Want to have a good time traveling over Christmas? Want to visit family and friends who live far away and arrive feeling rested and happy? You do? Well...good luck with that. Unless you can time travel to 1953 I think you're out of luck.

Click on image to see it larger.

Alas, the New York Central doesn't even run anymore.
The New York Central Railroad (reporting mark NYC), known simply as the New York Central in its publicity, was a railroad operating in the Northeastern United States. Headquartered in New York, the railroad served most of the Northeast, including extensive trackage in the states of New York, Pennsylvania, Ohio, Michigan, Indiana, Illinois, and Massachusetts, plus additional trackage in the Canadian provinces of Ontario and Quebec.

The New York Central was known as the "Water Level Route", as its mainline to New York City followed the Hudson River, the Erie Canal, and the Lake Erie shoreline.

The railroad primarily connected greater New York and Boston in the east with Chicago and St.Louis in the midwest along with the intermediate cities of Albany, Buffalo, Cleveland, Cincinnati, and Detroit. The NYC's Grand Central Terminal in New York City is one of its best known extant landmarks.

In 1968 the NYC merged with its former rival, the Pennsylvania Railroad, to form Penn Central (the New York, New Haven and Hartford Railroad joined in 1969). That company went bankrupt in 1970 and was taken over by the federal government and merged into Conrail in 1976. Conrail was broken up in 1998, and portions of its system was transferred to the newly formed New York Central Lines LLC, a subsidiary leased to and eventually absorbed by CSX and Norfolk Southern. Those companies' lines included the original New York Central main line, but outside that area it included lines that were never part of the New York Central system. CSX was able to take one of the most important main lines in the nation, which runs from New York City and Boston to Cleveland, Ohio, as part of the Water Level Route, while Norfolk Southern gained the Cleveland, Ohio to Chicago, Illinois portion of the line called the Chicago line.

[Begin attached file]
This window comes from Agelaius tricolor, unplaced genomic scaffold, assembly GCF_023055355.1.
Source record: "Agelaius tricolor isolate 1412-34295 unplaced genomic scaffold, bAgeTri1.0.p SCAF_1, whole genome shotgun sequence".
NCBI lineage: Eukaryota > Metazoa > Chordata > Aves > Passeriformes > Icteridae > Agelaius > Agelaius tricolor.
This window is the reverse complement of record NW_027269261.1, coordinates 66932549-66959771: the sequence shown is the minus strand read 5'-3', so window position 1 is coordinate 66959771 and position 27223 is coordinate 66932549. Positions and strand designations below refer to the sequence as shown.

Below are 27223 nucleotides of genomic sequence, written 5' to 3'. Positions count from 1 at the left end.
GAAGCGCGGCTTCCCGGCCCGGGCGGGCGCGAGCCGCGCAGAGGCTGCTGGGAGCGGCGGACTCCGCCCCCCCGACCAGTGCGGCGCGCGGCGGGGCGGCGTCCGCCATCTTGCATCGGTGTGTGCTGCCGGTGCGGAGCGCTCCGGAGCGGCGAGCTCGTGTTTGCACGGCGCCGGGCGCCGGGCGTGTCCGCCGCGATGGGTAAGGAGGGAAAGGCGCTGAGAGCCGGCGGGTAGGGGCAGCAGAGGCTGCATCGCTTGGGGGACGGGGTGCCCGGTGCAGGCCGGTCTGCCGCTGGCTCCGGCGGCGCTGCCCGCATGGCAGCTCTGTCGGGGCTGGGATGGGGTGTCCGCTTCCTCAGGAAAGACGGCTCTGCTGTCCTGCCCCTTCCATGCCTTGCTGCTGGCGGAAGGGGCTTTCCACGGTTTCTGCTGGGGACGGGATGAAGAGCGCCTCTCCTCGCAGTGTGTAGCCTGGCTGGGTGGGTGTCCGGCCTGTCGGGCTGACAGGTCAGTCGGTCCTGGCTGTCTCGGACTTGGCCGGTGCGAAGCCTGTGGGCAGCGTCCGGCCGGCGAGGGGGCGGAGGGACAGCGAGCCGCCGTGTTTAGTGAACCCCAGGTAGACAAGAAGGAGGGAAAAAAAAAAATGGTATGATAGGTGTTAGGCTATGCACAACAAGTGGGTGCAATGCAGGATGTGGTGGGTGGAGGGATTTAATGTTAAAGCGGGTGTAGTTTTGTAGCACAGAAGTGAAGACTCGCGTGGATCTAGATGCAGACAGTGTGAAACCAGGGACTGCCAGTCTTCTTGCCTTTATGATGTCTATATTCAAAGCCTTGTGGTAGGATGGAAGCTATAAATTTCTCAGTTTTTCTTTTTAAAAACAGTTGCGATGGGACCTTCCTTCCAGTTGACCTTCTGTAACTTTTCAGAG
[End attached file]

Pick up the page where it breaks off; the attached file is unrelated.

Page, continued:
The famous Water Level Route of the NYC, from New York City to upstate New York, was the first four-track long-distance railroad in the world. (SOURCE: Wikipedia)
Click on the Wikipedia link above to read more about the New York Central.

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